Ottawa Public Health reports 47 people are currently in hospital with COVID-19, including eight in the intensive care unit.

ACTIVE CASES OF COVID-19 IN OTTAWA

The number of active cases of COVID-19 increased on Friday.

There are 792 active cases of COVID-19 in Ottawa, up from 777 active cases on Thursday.

A total of 4,806 people have recovered after testing positive for COVID-19.

The number of active cases is the number of total laboratory-confirmed cases minus the numbers of resolved cases and deaths. A case is considered resolved 14 days after known symptom onset or positive test result.

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Ottawa mayor rejects possible return of Ottawa-Gatineau border checkpoints, ‘I really don’t think they work’

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Mayor Jim Watson does not want to see police checkpoints return to the five interprovincial crossings between Ottawa and Gatineau, saying “I really don’t think they work.”

Earlier this week, Gatineau Mayor Maxime Pedneaud-Jobin told the Ottawa Citizen that police checkpoints could return to the Ottawa-Gatineau border at “any time,” with the final decision in the hands of the Quebec Government. Earlier this month, Dr. Brigitte Pinard of the Centre Integre de sante et de services sociaux de l’Outaouais said border checkpoints were “possible,” adding “right now, our message is to limit large gatherings.”

When asked by CTV Morning Live host Leslie Roberts about the possibility of police checkpoints returning to the Ontario-Quebec border, Watson said he did not think they worked back in the spring.

“There were so many gaps when the police were not there, and people just figured out I’ll go at an earlier time or a later time. We saw police officers sticking their heads in the car with no masks, so that was not healthy for those individuals,” said Watson Friday morning.

“It’s a costly expense when our police are stretched already to the limit trying to do the work, to have them set up at five different bridge points potentially 24 hours a day would cost hundreds of thousands of dollars every month and I think the money is better spent.”

On April 1, Gatineau Police and the Surete du Quebec set up checkpoints along the Ottawa-Gatineau border to limit non-essential trips into Gatineau. Gatineau Police estimated the random police checkpoints between April 1 and May 17 cost the service more than $400,000.

Mayor Watson tells CTV Morning Live that the Quebec Government’s decision to move Gatineau into the “red zone” two days after Ontario moved Ottawa to a modified Stage 2 should help.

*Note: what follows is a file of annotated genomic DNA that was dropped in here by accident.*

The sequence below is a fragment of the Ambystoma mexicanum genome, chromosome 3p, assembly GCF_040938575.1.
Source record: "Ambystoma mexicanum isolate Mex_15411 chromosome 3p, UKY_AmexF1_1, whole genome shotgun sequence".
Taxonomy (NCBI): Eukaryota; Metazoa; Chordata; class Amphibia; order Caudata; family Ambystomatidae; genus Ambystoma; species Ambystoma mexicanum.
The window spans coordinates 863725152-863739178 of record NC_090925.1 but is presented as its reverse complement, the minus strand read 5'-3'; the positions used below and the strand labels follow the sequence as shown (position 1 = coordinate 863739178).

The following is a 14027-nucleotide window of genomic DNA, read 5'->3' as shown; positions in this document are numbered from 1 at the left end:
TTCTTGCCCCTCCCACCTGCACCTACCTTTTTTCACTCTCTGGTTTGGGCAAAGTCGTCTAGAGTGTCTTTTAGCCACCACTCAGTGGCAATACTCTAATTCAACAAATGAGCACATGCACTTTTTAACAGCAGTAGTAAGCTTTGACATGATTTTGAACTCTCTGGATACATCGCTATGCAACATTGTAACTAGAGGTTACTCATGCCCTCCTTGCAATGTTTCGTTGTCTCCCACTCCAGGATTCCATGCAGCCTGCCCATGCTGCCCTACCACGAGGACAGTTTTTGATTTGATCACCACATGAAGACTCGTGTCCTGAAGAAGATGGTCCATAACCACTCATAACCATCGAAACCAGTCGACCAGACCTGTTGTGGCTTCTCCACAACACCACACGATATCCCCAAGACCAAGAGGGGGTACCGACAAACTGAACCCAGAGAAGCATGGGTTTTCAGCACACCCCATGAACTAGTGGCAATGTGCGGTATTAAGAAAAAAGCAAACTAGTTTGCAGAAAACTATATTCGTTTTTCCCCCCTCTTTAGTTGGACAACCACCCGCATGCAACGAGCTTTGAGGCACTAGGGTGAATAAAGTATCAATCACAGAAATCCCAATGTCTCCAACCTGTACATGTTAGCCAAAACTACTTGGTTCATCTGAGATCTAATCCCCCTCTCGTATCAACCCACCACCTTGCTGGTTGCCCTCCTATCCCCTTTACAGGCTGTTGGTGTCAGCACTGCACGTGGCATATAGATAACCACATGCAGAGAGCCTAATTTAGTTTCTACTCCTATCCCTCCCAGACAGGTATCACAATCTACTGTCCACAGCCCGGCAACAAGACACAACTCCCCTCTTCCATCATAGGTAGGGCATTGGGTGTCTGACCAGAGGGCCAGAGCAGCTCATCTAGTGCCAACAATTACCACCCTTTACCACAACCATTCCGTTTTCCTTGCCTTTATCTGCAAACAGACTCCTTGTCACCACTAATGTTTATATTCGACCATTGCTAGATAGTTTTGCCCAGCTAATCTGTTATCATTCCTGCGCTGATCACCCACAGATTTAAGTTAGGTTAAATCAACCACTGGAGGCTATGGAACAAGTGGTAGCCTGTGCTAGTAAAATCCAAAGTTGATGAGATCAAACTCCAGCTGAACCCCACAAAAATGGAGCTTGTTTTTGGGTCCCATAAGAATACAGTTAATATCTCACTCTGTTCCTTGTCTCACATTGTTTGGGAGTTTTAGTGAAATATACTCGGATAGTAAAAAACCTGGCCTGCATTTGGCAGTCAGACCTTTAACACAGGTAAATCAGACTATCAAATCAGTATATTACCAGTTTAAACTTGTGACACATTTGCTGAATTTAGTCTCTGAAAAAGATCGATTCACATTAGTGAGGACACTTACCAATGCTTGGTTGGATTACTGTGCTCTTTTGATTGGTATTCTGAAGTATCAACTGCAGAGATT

“We are a close relationship and when things happen in Gatineau there’s often a trickle effect over here and I think the fact that we’re both in the red zone, and Quebec of course is the worst hit province, at least levels the playing field for our restaurants and bars,” said Watson.

“I think in the past what had happened was our restaurants and bars would close and then the ones in Gatineau would stay open, and then people from Ottawa would go over there irresponsibly, in my opinion, and then come back potentially with the virus and spread it here.”

While border checkpoints would limit the non-essential travel across the Ottawa-Gatineau border, Watson says that’s not the way to beat COVID-19.

“The message is very clear, stick to your household. This is not the time to have an AirBNB party or a keg party in your backyard, or have 20 people or 30 people in for an engagement party. I know a lot of these get-togethers are important socially for people and emotionally, but we have to ask people to be reasonable and responsible, and this is not the year to do those kinds of things.”

Roberts asked the mayor if he would have a conversation about border checkpoints with Gatineau’s mayor.

“I had it the first go-around, but at the end of the day I also respect their jurisdiction and their autonomy. It is the province that would have to impose that, not the municipality,” said Watson.

“From our perspective, we don’t think it’s an effective use of resources. We want to continue to get the message across that we can win this battle against COVID-19 if we socially distance, we wear a mask, we actually follow the simple rules that are put forward.”

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Ottawa woman breaks 14-day quarantine rule to work at long-term care home: police

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OTTAWA — A 53-year-old Ottawa woman is facing charges under the federal Quarantine Act after Ottawa police say she failed to self-isolate for 14 days after travelling abroad and returned to work at a long-term care home.

Ottawa Police say information was received indicating that an Ottawa woman had travelled abroad. She returned to Canada on Sept. 26, so she was required under federal law to quarantine for 14 days, until Oct. 9

“The woman decided not to respect this order and went to work on Sept. 30 at a long-term health facility in Ottawa,” police said in a news release. “When management was apprised of the situation, she was immediately sent home. The facility immediately activated mitigating self-isolation and cleaning protocols and informed all persons that had been in contact with the subject.”

Police say none of the residents of the long-term care facility have tested positive for COVID-19 as a result of the woman attending work.

Ottawa police say this is the first person they have charged under the Quarantine Act during the pandemic.

The woman is charged with failing to comply with entry condition under section 58 of the Quarantine Act and cause risk of imminent death or serious bodily harm under section 67 of the Quarantine Act.

The maximum penalty for causing risk of imminent death or serious bodily harm is a $1 million fine and three years in prison. For failing to self-isolate for 14 days, she faces a $750,000 fine and up to six months in jail.

Police did not release the name of the woman, nor where she worked. The woman is due in court on Nov. 24.

Ottawa Mayor Jim Watson’s office issued a statement following the announcement of the charges.

“Mayor Watson was disturbed to learn about the alleged carelessness of the individual in question. This type of reckless behaviour could have harmed their colleagues, and more importantly, the residents of the long term care home. We must all do our part to limit the spread of COVID-19 in our community.”